The simplest way to benefit from a rising market is to buy an index fund. But if you buy individual stocks, you can do both better or worse than that. Unfortunately the Elanor Commercial Property Fund (ASX:ECF) share price slid 14% over twelve months. That contrasts poorly with the market decline of 2.8%. Elanor Commercial Property Fund may have better days ahead, of course; we've only looked at a one year period.
Since shareholders are down over the longer term, lets look at the underlying fundamentals over the that time and see if they've been consistent with returns.
To quote Buffett, 'Ships will sail around the world but the Flat Earth Society will flourish. There will continue to be wide discrepancies between price and value in the marketplace...' By comparing earnings per share (EPS) and share price changes over time, we can get a feel for how investor attitudes to a company have morphed over time.
Even though the Elanor Commercial Property Fund share price is down over the year, its EPS actually improved. It's quite possible that growth expectations may have been unreasonable in the past.
By glancing at these numbers, we'd posit that the the market had expectations of much higher growth, last year. But other metrics might shed some light on why the share price is down.
The fact that the dividend has fallen is probably weighing on the share price, as it implies some form of business stress.
The image below shows how earnings and revenue have tracked over time (if you click on the image you can see greater detail).
You can see how its balance sheet has strengthened (or weakened) over time in this free interactive graphic.
What About Dividends?
As well as measuring the share price return, investors should also consider the total shareholder return (TSR). The TSR incorporates the value of any spin-offs or discounted capital raisings, along with any dividends, based on the assumption that the dividends are reinvested. Arguably, the TSR gives a more comprehensive picture of the return generated by a stock. We note that for Elanor Commercial Property Fund the TSR over the last 1 year was -5.1%, which is better than the share price return mentioned above. And there's no prize for guessing that the dividend payments largely explain the divergence!
A Different Perspective
While Elanor Commercial Property Fund shareholders are down 5.1% for the year (even including dividends), the market itself is up 2.8%. While the aim is to do better than that, it's worth recalling that even great long-term investments sometimes underperform for a year or more. It's worth noting that the last three months did the real damage, with a 6.0% decline. So it seems like some holders have been dumping the stock of late - and that's not bullish. It's always interesting to track share price performance over the longer term. But to understand Elanor Commercial Property Fund better, we need to consider many other factors. Take risks, for example - Elanor Commercial Property Fund has 4 warning signs (and 2 which are significant) we think you should know about.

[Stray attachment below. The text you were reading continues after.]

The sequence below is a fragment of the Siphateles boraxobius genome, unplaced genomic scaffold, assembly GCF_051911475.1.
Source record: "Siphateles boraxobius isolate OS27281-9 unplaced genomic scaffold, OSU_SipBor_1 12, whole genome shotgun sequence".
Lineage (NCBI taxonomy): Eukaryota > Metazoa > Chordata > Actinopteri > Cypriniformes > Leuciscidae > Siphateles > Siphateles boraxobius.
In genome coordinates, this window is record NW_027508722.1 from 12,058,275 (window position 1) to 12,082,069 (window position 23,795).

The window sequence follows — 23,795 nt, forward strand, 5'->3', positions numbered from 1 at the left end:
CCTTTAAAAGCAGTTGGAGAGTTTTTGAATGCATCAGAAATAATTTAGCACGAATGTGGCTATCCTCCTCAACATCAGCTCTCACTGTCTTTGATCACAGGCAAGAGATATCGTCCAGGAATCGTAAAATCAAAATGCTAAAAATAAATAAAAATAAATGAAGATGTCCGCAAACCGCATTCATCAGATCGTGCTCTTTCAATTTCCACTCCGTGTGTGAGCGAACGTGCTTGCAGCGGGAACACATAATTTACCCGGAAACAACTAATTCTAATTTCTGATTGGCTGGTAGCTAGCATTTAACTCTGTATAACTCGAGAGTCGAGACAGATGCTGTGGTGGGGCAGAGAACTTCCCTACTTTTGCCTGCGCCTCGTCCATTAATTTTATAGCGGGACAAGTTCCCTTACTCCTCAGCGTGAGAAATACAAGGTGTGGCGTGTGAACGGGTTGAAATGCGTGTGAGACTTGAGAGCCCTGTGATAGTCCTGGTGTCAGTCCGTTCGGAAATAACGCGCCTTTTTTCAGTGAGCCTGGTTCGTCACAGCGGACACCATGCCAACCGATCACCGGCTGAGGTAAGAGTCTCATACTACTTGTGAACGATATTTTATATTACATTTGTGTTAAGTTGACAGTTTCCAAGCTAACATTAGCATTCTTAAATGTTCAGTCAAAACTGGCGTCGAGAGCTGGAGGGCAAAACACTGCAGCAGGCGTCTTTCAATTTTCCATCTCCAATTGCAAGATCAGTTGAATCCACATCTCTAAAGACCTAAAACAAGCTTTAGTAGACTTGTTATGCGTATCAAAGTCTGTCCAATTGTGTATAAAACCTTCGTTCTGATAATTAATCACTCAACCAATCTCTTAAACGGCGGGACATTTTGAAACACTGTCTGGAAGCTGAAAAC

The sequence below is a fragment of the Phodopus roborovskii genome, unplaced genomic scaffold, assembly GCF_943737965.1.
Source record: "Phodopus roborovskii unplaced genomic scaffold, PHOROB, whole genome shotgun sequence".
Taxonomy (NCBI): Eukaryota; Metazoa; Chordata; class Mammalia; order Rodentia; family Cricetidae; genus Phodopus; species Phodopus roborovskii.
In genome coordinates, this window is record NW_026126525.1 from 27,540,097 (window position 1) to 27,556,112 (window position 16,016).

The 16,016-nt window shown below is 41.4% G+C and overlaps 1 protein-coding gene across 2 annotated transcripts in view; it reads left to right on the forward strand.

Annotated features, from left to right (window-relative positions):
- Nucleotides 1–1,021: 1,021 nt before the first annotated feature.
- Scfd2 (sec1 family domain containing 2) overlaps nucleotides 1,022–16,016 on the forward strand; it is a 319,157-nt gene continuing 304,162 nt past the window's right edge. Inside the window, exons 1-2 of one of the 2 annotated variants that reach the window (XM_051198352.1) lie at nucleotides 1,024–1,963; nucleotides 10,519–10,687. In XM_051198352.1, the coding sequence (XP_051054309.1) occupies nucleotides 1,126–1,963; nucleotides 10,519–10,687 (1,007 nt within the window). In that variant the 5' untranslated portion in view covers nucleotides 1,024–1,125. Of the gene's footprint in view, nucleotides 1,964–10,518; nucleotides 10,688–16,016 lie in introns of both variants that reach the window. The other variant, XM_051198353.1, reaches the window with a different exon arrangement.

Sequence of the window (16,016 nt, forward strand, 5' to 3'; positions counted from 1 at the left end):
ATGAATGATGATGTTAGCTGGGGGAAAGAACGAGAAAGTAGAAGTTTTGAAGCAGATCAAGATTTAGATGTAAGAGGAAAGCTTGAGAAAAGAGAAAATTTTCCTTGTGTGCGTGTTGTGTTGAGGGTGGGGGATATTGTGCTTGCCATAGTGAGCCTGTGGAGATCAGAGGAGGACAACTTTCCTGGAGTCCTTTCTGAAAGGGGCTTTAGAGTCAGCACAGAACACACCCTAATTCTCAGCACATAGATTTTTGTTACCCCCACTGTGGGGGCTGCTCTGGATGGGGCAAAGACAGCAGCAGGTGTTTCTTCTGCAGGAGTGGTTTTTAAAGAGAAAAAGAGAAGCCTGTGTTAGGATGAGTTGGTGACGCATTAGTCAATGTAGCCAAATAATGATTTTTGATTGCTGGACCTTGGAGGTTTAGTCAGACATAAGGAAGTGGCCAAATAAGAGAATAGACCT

But note: Elanor Commercial Property Fund may not be the best stock to buy. So take a peek at this free list of interesting companies with past earnings growth (and further growth forecast).
Please note, the market returns quoted in this article reflect the market weighted average returns of stocks that currently trade on AU exchanges.
Have feedback on this article? Concerned about the content? Get in touch with us directly. Alternatively, email editorial-team (at) simplywallst.com.
This article by Simply Wall St is general in nature. We provide commentary based on historical data and analyst forecasts only using an unbiased methodology and our articles are not intended to be financial advice. It does not constitute a recommendation to buy or sell any stock, and does not take account of your objectives, or your financial situation. We aim to bring you long-term focused analysis driven by fundamental data. Note that our analysis may not factor in the latest price-sensitive company announcements or qualitative material. Simply Wall St has no position in any stocks mentioned.
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